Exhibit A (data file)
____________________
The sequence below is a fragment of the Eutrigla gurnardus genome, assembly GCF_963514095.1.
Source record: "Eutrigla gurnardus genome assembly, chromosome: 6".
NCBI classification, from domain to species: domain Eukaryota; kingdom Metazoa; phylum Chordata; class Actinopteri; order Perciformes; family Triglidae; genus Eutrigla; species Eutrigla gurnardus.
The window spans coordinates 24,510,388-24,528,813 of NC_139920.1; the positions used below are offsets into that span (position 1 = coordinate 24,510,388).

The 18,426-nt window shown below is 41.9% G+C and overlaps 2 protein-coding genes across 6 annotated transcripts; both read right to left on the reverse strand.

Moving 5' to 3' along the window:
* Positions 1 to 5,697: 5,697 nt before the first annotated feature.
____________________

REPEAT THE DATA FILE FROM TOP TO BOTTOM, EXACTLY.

The sequence below is a fragment of the Eutrigla gurnardus genome, assembly GCF_963514095.1.
Source record: "Eutrigla gurnardus genome assembly, chromosome: 6".
NCBI classification, from domain to species: domain Eukaryota; kingdom Metazoa; phylum Chordata; class Actinopteri; order Perciformes; family Triglidae; genus Eutrigla; species Eutrigla gurnardus.
The window spans coordinates 24,510,388-24,528,813 of NC_139920.1; the positions used below are offsets into that span (position 1 = coordinate 24,510,388).

The 18,426-nt window shown below is 41.9% G+C and overlaps 2 protein-coding genes across 6 annotated transcripts; both read right to left on the reverse strand.

Moving 5' to 3' along the window:
* Positions 1 to 5,697: 5,697 nt before the first annotated feature.